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Five ways to improve your sleep

Wednesday, May 3rd, 2017 | Blog

Sleep is a universal requirement. It doesn’t matter who you are, at the end of each day - or night - you need to get your head down and catch some rest. It’s the body’s way of recovering from the stresses and strains of daily life, whilst also processing events and committing them to memory.


The recommended duration that people need to sleep varies, but the general time is a minimum of 7-8 hours of sleep per night. When people fall short of this they can find themselves experiencing tiredness along with other symptoms. We’ve created a list to help you get the most out your sleep time, ensuring you’re fresh and energetic for the next day!

Reduce technology use before bed

The circadian rhythm is the body's biological process of deciding when it is time to sleep. Using the external light around the body, this rhythm knows when it is time to sleep and can produce melatonin in order to prepare the body for sleep. Modern technology wreaks havoc on the circadian rhythm as TVs, phones and even tablets all have blue LED lit screens. The blue light fools the body into thinking it is still day time, meaning the body does not produce the melatonin needed to fall asleep. This is why it is wise to spend your time before sleep away from screen technology.

Monitor your food and drink intake

It’s important to watch what you drink and eat during the day. The closer you are to bedtime, the more likely any food or drink you digest is going to affect your ability to sleep. You should steer clear of drinking too many caffeinated drinks during the day, and definitely don’t drink them before bed. Alcohol can initially make you quite drowsy which might make it seem like a great idea before bed but it will affect your ability to sleep consistently through the night. Food can also have an adverse effect on how you sleep because large meals can make you bloated, therefore making sleep uncomfortable.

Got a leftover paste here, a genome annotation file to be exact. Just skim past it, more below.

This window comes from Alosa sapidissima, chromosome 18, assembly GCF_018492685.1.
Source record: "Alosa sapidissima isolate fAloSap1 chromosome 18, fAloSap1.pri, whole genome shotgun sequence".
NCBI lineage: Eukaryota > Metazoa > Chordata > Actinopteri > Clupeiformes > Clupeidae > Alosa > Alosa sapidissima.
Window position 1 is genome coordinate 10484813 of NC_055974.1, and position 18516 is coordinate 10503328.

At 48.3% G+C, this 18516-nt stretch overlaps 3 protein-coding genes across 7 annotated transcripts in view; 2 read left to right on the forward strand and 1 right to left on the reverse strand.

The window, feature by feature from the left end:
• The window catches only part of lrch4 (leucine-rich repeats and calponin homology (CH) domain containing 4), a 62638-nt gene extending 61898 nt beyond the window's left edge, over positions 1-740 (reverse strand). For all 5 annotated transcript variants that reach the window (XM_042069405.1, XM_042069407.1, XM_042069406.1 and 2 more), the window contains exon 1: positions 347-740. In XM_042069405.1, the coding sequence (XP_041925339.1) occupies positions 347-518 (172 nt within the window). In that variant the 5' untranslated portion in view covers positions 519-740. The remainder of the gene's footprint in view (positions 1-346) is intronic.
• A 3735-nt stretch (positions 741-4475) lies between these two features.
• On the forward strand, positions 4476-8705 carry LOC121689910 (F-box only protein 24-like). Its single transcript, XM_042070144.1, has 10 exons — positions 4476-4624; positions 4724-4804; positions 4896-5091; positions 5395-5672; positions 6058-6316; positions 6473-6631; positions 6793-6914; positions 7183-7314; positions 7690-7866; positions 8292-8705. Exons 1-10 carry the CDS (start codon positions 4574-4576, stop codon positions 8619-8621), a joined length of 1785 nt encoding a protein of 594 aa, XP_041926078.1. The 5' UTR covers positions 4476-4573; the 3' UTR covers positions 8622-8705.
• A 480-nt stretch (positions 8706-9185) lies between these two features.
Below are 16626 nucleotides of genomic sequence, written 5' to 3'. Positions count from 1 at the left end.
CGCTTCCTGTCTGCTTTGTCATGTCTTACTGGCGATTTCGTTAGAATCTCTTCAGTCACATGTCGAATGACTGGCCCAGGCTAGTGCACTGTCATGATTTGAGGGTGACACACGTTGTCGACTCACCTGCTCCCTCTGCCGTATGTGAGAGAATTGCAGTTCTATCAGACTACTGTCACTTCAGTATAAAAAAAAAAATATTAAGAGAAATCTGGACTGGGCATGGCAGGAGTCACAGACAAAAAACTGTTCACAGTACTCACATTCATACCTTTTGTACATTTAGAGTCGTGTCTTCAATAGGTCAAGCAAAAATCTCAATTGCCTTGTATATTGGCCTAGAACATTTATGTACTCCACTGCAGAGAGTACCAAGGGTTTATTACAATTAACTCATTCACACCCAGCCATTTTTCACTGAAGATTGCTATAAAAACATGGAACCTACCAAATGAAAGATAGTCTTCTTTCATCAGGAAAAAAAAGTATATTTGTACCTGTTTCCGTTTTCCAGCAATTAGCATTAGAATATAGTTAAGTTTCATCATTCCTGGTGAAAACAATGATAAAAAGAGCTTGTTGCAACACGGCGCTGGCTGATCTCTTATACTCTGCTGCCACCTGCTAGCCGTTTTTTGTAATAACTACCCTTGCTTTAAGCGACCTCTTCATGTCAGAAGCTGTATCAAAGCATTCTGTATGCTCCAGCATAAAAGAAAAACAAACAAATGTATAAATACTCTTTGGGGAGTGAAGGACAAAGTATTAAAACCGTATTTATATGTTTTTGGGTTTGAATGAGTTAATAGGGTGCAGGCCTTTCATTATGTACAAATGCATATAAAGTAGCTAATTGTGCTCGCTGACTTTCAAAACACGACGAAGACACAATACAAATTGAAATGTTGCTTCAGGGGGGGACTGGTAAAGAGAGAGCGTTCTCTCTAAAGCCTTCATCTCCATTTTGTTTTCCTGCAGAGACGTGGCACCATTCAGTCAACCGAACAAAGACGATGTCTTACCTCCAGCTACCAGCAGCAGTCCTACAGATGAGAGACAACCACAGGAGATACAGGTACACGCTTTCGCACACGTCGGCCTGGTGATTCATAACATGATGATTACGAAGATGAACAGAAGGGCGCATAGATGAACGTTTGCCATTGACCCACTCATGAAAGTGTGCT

Get plenty of exercise

Exercise is an important part of everyday life. Regular daily physical activity will not only increase your life expectancy but it also keeps you physically fit. Exercise can also improve the amount of sleep a person gets during the night due to the brain forcing a deeper sleep in response to the damage of physical activity.

Remove distractions before bed

As we previously mentioned, the blue lights that are prevalent in screen technology can play havoc on the circadian rhythm, but It also worth altering other aspects of your sleeping environment in order to properly prepare for sleep. An hour or so before you want to go to sleep, try settling down with a book or listening to some relaxing music - you could even do both. You should also try to dim the lights if possible, a darker environment will increase the production of melatonin - a chemical that tells the body to sleep.

Relax in the evening

There’s nothing worse than lying in bed and worrying about not being able to sleep at night. Rather than lying there, getting worked up, it is actually better for you to get up and do something mildly stimulating. Read a book in a lowly lit room, or even just sit and ponder the day’s events in a comfy chair. As soon as you start to feel sleepy, return to bed.

Sleep is an intrinsic element of day-to-day life, which is why it is vital that we properly prepare and ensure that we get as much of it as possible. How do you like to prepare for bed? Please tell us in the comments below.


Here’s a little tip from a member of the Kare Plus team.


If you can’t get to sleep, lie on your back and imagine a wave of relaxation passing from the top of your head to your toes that relaxes each part of your body as it goes. Then breath in for 3 and out for 4. Think of nothing else but your breathing. It’s quite hard to do but focusing your mind on something so simple and nothing else can have a ‘lulling’ effect. It is in effect, a form of meditation that makes a busy mind hopefully slow down to sleep mode.


In for 3...out for 4….in for 3...out for 4…”

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